The best colleges have a beautiful campus AND an accompanying commercial area with the following sorts of enterprises: music stores, bookstores, coffee shops, inexpensive as well as high-end eateries, sidewalk cafes, art supply shops, nightclubs, folk music venues, and so on.
At Harvard, this sort of area is called Harvard Square. At the University of Colorado in Boulder, it is “The Hill.” And at the University of Tennessee in Knoxville, it is “The Strip.” When I was a UT student from 1970-75 (I was a four and a half year man), The Strip fit the above definition. Its low rent attracted one-of-a-kind interesting stores–some of them black lit “head shops”–scattered among older buildings, which in those ancient times included actual houses.
In recent decades, however, thanks to the lack of planning that afflicts Knoxville and other Tennessee cities, The Strip went downhill. The old buildings were razed and replaced with fast food franchises and –worst of all–enormous gas station/convenience stores that looked like they had been airlifted in from an interstate highway exit.
Now, according to a News Sentinel article, the city of Knoxville is taking a look at The Strip and trying to decide what can be done. There is one answer to that question: plenty.
What is good for The Strip will be good for tourists and local residents alike. First, the four lane Strip should be resized to three lanes, with pull-outs for buses and other measures to slow traffic. While Cumberland Avenue is technically still a state highway, almost all of the through traffic uses I-40.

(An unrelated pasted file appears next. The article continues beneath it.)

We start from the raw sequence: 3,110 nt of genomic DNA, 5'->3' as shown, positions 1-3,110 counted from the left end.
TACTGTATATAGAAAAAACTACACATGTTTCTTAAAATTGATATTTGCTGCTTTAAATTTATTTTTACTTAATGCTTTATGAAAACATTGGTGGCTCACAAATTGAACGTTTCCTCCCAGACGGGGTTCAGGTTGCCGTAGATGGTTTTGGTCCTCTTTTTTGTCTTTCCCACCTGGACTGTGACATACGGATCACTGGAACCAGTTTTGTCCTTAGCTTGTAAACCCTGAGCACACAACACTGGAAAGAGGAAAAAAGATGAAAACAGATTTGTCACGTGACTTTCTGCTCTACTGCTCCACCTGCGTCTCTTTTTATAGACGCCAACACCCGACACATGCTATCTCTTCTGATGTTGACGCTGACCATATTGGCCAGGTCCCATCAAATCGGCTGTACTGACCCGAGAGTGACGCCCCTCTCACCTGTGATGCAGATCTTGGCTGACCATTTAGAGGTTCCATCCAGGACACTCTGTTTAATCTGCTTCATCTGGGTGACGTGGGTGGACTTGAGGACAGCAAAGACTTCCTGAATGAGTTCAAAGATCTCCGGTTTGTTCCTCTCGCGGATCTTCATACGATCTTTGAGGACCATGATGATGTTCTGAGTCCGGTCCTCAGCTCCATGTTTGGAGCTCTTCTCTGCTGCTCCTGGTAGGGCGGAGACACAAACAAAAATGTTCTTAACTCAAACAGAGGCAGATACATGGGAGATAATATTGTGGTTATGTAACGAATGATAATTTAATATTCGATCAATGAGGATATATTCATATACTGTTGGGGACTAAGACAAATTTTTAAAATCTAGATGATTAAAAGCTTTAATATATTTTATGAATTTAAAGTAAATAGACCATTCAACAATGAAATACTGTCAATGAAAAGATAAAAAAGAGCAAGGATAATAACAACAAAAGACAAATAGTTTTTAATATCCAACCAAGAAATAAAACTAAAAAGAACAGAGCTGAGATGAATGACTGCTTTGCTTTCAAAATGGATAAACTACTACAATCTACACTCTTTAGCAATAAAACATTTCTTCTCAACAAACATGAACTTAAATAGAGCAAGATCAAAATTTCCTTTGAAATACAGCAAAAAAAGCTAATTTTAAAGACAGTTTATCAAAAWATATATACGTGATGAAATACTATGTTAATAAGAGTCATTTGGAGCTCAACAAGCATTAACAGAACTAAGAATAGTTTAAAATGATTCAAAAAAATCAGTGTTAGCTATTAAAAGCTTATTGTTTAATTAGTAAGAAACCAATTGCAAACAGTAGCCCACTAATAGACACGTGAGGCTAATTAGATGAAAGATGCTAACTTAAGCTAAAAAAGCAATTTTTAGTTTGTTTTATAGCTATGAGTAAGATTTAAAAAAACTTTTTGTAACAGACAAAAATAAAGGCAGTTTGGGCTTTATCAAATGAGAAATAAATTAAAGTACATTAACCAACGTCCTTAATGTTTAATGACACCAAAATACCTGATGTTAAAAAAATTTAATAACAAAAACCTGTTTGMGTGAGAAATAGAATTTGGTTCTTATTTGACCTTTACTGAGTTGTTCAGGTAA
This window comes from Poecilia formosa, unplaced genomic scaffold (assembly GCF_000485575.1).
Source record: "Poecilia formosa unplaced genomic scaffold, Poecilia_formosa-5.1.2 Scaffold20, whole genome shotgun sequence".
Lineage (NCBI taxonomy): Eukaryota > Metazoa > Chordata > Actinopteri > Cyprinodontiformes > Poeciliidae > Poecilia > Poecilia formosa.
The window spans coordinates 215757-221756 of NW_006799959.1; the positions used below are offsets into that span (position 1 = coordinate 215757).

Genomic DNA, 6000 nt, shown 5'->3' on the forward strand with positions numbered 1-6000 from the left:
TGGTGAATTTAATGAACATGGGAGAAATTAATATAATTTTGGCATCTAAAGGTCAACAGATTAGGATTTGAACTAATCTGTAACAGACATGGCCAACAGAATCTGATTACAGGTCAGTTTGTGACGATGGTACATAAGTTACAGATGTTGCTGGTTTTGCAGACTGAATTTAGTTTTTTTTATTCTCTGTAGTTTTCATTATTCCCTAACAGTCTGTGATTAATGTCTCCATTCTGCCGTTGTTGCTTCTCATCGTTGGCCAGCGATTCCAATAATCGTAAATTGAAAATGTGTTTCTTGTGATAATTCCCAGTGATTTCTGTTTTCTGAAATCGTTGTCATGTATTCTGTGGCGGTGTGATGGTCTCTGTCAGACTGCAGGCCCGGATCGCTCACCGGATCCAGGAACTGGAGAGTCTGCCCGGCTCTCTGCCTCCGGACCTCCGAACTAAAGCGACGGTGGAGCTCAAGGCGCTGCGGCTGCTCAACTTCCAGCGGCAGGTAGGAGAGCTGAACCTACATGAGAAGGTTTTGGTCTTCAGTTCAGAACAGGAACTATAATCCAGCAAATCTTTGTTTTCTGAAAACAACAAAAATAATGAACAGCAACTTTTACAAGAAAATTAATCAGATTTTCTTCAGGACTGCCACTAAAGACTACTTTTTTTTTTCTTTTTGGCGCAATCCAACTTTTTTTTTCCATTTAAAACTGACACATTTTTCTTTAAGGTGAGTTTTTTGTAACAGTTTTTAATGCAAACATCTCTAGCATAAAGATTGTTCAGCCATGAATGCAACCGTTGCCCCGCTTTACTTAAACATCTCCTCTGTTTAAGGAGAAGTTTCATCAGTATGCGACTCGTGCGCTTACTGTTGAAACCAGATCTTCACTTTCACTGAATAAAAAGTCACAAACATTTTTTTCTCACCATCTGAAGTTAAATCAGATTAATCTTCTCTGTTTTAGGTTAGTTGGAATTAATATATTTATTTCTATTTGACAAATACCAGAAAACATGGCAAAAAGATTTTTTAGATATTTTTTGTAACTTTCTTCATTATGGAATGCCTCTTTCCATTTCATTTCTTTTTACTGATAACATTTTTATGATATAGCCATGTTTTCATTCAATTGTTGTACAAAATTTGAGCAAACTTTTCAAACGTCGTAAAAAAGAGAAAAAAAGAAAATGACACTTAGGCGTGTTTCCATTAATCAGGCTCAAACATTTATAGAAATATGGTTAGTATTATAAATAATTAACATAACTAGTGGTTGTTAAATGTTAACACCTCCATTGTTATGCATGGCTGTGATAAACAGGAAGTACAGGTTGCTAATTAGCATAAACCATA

Second, the mega gas stations should be bought out ASAP and replaced by varied buildings no more than three stories in height. Stores and restaurants can occupy the first floor, with offices on the second and third. The lighting and signs should be redesigned to eliminate the blaring plastic signs that characterize The Strip now.
Finally, in the same way that new developments are often now required to contain low-income housing, the retail building should have some reduced rent units to encourage the funky, avant garde stores that make campus neighborhoods so attractive to students, tourist, and locals